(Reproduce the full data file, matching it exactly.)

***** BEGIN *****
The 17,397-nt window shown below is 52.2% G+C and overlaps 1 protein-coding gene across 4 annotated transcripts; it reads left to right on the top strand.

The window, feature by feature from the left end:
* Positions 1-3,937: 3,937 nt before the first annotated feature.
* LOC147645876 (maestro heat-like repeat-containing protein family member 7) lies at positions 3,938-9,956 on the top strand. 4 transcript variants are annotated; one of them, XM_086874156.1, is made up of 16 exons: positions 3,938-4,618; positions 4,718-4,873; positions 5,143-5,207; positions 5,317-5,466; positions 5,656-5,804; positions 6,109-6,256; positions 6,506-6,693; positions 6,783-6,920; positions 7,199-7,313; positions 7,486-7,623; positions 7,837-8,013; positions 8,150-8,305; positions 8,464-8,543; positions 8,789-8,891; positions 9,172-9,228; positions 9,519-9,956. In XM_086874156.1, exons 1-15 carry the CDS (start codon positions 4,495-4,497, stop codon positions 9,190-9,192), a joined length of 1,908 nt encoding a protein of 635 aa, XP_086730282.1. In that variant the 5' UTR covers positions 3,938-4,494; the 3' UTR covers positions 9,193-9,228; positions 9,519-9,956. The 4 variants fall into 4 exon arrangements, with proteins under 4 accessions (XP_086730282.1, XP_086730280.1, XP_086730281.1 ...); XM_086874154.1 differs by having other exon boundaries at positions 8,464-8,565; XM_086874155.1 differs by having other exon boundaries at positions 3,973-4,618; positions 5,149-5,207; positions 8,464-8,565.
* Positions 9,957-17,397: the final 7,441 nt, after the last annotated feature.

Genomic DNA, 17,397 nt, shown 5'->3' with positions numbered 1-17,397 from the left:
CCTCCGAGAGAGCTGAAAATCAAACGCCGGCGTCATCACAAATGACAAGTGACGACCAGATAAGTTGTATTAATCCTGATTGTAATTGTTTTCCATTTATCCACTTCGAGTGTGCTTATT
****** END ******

The 17,397-nt window shown below is 52.2% G+C and overlaps 1 protein-coding gene across 4 annotated transcripts; it reads left to right on the top strand.

The window, feature by feature from the left end:
* Positions 1-3,937: 3,937 nt before the first annotated feature.
* LOC147645876 (maestro heat-like repeat-containing protein family member 7) lies at positions 3,938-9,956 on the top strand. 4 transcript variants are annotated; one of them, XM_086874156.1, is made up of 16 exons: positions 3,938-4,618; positions 4,718-4,873; positions 5,143-5,207; positions 5,317-5,466; positions 5,656-5,804; positions 6,109-6,256; positions 6,506-6,693; positions 6,783-6,920; positions 7,199-7,313; positions 7,486-7,623; positions 7,837-8,013; positions 8,150-8,305; positions 8,464-8,543; positions 8,789-8,891; positions 9,172-9,228; positions 9,519-9,956. In XM_086874156.1, exons 1-15 carry the CDS (start codon positions 4,495-4,497, stop codon positions 9,190-9,192), a joined length of 1,908 nt encoding a protein of 635 aa, XP_086730282.1. In that variant the 5' UTR covers positions 3,938-4,494; the 3' UTR covers positions 9,193-9,228; positions 9,519-9,956. The 4 variants fall into 4 exon arrangements, with proteins under 4 accessions (XP_086730282.1, XP_086730280.1, XP_086730281.1 ...); XM_086874154.1 differs by having other exon boundaries at positions 8,464-8,565; XM_086874155.1 differs by having other exon boundaries at positions 3,973-4,618; positions 5,149-5,207; positions 8,464-8,565.
* Positions 9,957-17,397: the final 7,441 nt, after the last annotated feature.

Genomic DNA, 17,397 nt, shown 5'->3' with positions numbered 1-17,397 from the left:
CCTCCGAGAGAGCTGAAAATCAAACGCCGGCGTCATCACAAATGACAAGTGACGACCAGATAAGTTGTATTAATCCTGATTGTAATTGTTTTCCATTTATCCACTTCGAGTGTGCTTATT